Pretty much every C/F fan can recite Mean Girls word for word, has owned a fluffy pink pen like Elle Woods or has died of laughter at Anna Farris groaning “Cinderella” in THE deepest voice ever.
They’re all fabulous. But what about something with a little more spice and a little less of a sparkly narrative?
Here are my Top Alternative Chick Flicks
Factory Girl (2006)
Not many people have heard of Edie Sedgwick despite her brief spell in the spotlight – she was one of the 1960’s most iconic ‘It Girls’ and one of Andy Warhol’s Superstars.
Factory Girl, directed by George Hickenlooper, is a dramatised take on Edie’s life, rise to stardom and subsequent demise. It is a sad tale of the young and already tormented Sedgwick, with her kind heart and soul, chasing the lights and exposure of the New York art scene of the 60’s.
Introduced to Andy’s Factory, Edie heads full-frontal into a world of pop art, drugs and fame. She has been dubbed the O.G. ‘famous for being famous’ celebrity and a forerunner to the likes of Paris Hilton.
Despite not receiving the best reviews from critics, Sienna Miller was praised for her role and is undeniably fabulous as Edie. I personally adore this film. It’s chic, 60’s and has a great soundtrack and cast to boot.
The Other Boleyn Girl (2008)
Everyone has, however, heard of Anne Boleyn, second wife of Henry VIII.
She famously caused the King to denounce the Catholic Church and create a whole new religion of which he was the head, in order to divorce his first wife and remarry her. Oh, and she ended up beheaded, on many charges including that of incest – yeah, her.
But few are aware of the rumours that Henry fathered a child with Anne’s sister Mary, first.
Based on the novel by Philippa Gregory, The Other Boleyn Girl is a dramatised version of the life of the two sisters as they become a part of the court of the most famous historical King of England.
The story explores that and other crucial points in Anne’s marriage to Henry; her failure to conceive a male heir, her possible yet unproven incestuous dalliance with her brother and her sheer desperation when the king’s affections ultimately move elsewhere.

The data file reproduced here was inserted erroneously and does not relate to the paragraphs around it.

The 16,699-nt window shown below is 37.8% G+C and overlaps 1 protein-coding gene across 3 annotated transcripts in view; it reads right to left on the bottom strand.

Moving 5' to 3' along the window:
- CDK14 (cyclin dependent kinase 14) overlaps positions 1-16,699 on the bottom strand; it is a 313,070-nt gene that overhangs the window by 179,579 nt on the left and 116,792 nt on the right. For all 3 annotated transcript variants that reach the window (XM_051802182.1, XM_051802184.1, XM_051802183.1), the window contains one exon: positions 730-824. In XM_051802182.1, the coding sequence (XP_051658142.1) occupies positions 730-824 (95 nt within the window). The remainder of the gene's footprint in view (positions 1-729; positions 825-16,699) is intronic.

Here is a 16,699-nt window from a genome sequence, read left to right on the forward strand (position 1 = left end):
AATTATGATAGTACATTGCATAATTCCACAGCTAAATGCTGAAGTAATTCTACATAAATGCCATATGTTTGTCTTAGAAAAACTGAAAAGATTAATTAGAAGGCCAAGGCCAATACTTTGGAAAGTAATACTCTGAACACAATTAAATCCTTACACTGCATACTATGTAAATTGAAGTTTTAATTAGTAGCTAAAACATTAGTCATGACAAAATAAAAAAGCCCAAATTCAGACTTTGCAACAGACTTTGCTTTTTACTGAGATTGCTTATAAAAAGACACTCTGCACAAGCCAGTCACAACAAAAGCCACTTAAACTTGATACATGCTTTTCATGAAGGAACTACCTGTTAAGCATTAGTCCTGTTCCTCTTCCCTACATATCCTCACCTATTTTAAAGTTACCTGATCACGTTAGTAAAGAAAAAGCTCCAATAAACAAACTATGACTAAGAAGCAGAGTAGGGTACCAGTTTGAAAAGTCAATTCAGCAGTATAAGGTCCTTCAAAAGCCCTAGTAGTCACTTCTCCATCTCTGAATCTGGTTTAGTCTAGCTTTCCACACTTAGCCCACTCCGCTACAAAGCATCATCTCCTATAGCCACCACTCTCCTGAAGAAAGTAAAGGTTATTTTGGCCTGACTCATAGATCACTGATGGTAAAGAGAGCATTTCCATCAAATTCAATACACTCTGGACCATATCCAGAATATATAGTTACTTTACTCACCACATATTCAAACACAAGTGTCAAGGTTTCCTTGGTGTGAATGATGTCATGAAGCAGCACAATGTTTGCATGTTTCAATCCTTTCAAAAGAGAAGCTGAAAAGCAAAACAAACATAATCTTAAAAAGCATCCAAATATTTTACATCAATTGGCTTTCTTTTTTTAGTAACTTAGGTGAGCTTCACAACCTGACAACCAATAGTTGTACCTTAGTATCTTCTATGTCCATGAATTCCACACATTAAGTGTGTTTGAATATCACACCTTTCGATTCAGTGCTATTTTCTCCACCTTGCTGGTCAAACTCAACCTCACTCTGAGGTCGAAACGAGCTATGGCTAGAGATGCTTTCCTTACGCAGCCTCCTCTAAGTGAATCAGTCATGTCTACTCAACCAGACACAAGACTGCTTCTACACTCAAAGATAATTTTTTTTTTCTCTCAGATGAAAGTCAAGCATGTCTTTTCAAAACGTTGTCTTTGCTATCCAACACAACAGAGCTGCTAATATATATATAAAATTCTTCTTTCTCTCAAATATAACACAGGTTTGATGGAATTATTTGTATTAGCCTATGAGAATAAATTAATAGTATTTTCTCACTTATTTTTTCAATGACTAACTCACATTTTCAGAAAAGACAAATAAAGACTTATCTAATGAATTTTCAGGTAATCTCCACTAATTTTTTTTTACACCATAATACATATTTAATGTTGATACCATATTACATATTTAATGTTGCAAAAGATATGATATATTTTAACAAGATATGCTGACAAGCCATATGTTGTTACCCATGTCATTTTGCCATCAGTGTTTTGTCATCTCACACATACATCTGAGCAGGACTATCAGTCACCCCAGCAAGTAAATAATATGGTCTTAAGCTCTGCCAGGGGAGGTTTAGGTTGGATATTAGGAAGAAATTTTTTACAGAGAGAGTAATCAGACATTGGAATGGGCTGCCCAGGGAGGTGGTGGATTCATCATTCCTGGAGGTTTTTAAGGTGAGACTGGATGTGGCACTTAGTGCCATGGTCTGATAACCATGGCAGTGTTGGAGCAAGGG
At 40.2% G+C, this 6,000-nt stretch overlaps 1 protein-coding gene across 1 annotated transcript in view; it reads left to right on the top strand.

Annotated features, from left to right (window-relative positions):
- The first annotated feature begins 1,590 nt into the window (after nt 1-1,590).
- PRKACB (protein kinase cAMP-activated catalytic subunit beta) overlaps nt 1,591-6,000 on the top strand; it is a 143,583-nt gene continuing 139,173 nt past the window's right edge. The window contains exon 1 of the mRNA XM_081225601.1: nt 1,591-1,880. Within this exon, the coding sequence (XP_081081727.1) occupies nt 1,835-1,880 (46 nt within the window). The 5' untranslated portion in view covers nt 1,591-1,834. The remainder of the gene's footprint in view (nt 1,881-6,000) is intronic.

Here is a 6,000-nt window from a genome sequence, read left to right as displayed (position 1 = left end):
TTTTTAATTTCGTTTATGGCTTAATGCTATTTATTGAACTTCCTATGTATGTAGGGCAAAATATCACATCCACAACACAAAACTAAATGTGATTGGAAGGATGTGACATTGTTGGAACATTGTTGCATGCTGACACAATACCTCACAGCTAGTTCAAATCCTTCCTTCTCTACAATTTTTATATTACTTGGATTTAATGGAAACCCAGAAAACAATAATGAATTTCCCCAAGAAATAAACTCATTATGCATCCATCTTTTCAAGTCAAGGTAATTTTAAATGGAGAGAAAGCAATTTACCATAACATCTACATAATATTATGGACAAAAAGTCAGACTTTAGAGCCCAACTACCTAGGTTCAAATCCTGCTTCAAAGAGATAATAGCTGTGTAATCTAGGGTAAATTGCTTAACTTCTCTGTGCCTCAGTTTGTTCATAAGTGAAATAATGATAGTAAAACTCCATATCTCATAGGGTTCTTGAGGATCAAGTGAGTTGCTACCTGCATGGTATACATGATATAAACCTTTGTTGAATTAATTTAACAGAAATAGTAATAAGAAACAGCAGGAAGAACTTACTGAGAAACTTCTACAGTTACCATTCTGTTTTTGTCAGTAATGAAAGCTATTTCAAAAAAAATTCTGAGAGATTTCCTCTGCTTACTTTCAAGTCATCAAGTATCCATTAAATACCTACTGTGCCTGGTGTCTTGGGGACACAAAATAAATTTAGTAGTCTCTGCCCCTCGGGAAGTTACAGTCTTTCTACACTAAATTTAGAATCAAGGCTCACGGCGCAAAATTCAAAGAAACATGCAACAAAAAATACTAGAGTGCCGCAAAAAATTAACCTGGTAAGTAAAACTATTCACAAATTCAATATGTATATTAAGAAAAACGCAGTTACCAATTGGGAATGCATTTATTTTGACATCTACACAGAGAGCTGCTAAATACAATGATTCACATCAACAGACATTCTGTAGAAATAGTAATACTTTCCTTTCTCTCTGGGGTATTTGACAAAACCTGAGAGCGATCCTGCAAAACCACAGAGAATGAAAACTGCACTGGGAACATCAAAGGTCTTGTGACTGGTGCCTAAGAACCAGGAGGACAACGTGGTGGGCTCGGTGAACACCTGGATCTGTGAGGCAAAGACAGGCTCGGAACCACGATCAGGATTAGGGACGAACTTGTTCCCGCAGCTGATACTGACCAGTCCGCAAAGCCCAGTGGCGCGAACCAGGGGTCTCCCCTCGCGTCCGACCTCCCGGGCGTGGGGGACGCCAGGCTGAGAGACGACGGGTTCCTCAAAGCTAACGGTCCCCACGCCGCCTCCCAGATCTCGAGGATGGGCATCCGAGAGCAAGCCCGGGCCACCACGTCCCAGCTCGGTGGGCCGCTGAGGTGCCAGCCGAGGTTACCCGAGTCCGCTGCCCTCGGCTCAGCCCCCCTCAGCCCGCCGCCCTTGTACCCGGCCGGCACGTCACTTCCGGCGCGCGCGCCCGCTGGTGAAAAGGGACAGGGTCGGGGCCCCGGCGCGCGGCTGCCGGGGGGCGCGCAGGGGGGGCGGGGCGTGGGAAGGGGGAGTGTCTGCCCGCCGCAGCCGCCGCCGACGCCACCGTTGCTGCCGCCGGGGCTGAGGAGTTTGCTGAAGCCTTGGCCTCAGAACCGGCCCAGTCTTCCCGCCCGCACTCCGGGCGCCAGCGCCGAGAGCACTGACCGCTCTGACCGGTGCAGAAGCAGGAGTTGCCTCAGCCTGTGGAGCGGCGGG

Natalie Portman and Scarlett Johansen are great as the two sisters. I’m a big fan of this one, and if you love all things tudor, romance and drama, you will too.
Mona Lisa Smile (2003)
With an epic femle cast including the likes of Julia Roberts, Kirsten Dunst and Maggie Gyllenhaal, Mona Lisa Smile is a film based around women’s rights in the 1950’s.
It was a time when women in America were expected to marry and become a doting housewife, no matter their own hopes and dreams.
Julia Roberts’ character joins an all-girls school as an art teacher, making it her mission to get the students to question the social norms. She pushes a particular group of talented, bright, beautiful young women to challenge the role of women in society and to explore the roles they will choose for themselves.
It’s a great watch with a clear message and reminds us just how far women’s rights have actually come.
Mary Queen Of Scots (2018)
Another historical drama, Mary Queen Of Scots is a film based on John Guy’s biography Queen of Scots: The True Life of Mary Stewart.
For those unfamiliar, Mary, played by Saoirse Ronan, was the daughter of Henry VIII and his first wife Catherine of Aragon. Elizabeth her sister, played by Margot Robbie, was the daughter of his second wife, Anne Boleyn.
With many English Catholics holding Mary as the rightful Queen of England due to their love for her mother, the story follows the struggle that ensued for the British throne.
It’s the ultimate in sibling rivalries and another one for lovers of the Tudors.
Alternative Chick Flicks Continued …
Marie Antoinette (2006)
If it wasn’t already obvious, I’m a bit of a history fan. But hey – these women are so badass it’s hard not to be. My next alternative chick flicks pick is Marie Antoinette. Directed by Sofia Coppola, there are so many reasons why I love this film.
The costumes are stunning, the story is epic and Coppola’s intertwining of modern music into this period drama initially blew my mind a little bit.
Marie was of course arranged to be married to King Louis XVI of France. They lived in the lap of luxury whilst their countrymen languished in poverty outside. This film explores her life in Versailles right up to her execution by the French people.
With Kirsten Dunst as the naive Antoinette, it’s a very interesting story and definitely worth a watch if you ask me.
American Beauty (1999)
American Beauty is a total classic. It is the darkest yet most intriguing story and always seems to stir something up inside me emotionally.
On the surface the Burnhams appear to be a normal, all-American family. But of course that isn’t the case.
Kevin Spacey is incredible as disillusioned father Lester. His wife is having an affair and his daughter has taken to bringing home her ‘promiscuous’ friend during his time of confusion. Let’s just say it doesn’t end well.
This film keeps me glued everytime I watch it and I’ve always been in love with the theme score. The whole thing is totally captivating.
Romeo & Juliet (1996)
I defy anyone, male or female, not to swoon over Leonardo Dicaprio’s Romeo in Baz Luhrmann’s Romeo and Juliet.
Watching this particular version of the love story in my GCSE English class made me fall entirely in love with Shakespeare.
We all know the plot so I wont wax lyrical about the strength of this love story. But what I will say is that Baz Luhrmann gives it that extra je ne sais quoi; it’s an emotional rollercoaster.
Do you have any alternative chick flicks to recommend?
Peace & Love